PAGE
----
The Ebo Forest in Cameroon is one of the last intact forests in central Africa and is a biodiversity hotspot, home to hundreds of rare plants and animal species, including tool-using Nigeria-Cameroon chimpanzees, western gorillas, forest elephants, red colobus monkeys, and giant goliath frogs. The 600 square miles of mountain slopes and river valleys are covered by thick tree canopies that shelter a fascinating array of species.
This past July, Cameroon Prime Minister Joseph Dion Ngute signed a decree that turned half of the Ebo Forest into a so-called forest management unit, meaning that the government could begin to sell logging concessions.
However, on August 11, Ngute, at the direction of President Paul Biya, withdrew the decree, suspending any logging plans. President Biya also ordered a delay to reclassify an additional 160,000 acres of the Ebo, which might have opened up even more forest for logging.
Apart from its rich biodiversity, the Ebo Forest is culturally and societally important for the Banen Indigenous people, who consider it to be their sacred ancestral home. The Banen were ousted from the forest in the 1960s but took up settlements just a few miles from its borders. They still rely on the forest for food and medicines. Meanwhile, the proximity of the forest to big cities makes it an easy target for bushmeat poachers.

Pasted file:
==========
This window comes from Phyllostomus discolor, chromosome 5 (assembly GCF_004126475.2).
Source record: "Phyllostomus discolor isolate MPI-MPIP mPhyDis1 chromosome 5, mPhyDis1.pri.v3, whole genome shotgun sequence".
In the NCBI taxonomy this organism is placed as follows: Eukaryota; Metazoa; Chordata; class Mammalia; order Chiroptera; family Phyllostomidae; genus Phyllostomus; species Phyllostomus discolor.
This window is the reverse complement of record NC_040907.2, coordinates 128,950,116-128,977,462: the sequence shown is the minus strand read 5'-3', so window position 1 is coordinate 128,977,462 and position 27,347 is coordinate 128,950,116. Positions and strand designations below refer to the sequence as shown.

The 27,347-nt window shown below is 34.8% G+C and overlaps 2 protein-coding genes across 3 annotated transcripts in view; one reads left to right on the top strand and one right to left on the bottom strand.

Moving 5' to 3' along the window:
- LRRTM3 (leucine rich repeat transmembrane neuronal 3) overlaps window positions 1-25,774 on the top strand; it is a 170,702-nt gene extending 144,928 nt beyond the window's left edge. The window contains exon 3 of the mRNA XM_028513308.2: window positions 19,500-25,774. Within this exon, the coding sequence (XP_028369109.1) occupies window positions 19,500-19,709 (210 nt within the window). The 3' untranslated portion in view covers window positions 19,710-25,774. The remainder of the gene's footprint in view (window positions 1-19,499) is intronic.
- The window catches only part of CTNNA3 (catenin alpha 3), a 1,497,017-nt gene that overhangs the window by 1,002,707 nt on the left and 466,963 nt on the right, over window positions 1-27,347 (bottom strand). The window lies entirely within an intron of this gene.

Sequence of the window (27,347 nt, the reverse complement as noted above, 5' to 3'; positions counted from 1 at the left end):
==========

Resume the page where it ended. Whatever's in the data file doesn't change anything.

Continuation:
Both conservation groups and indigenous leaders welcomed the withdrawal of the decree but remain concerned about the future of the Ebo Forest. Conservation groups hope that the international community will seize the opportunity to work with the government of Cameroon to make the Ebo Forest a permanent showcase for long-term conservation in harmony with very challenged communities.
Photo, posted September 17, 2005, courtesy of Salva le Foreste via Flickr.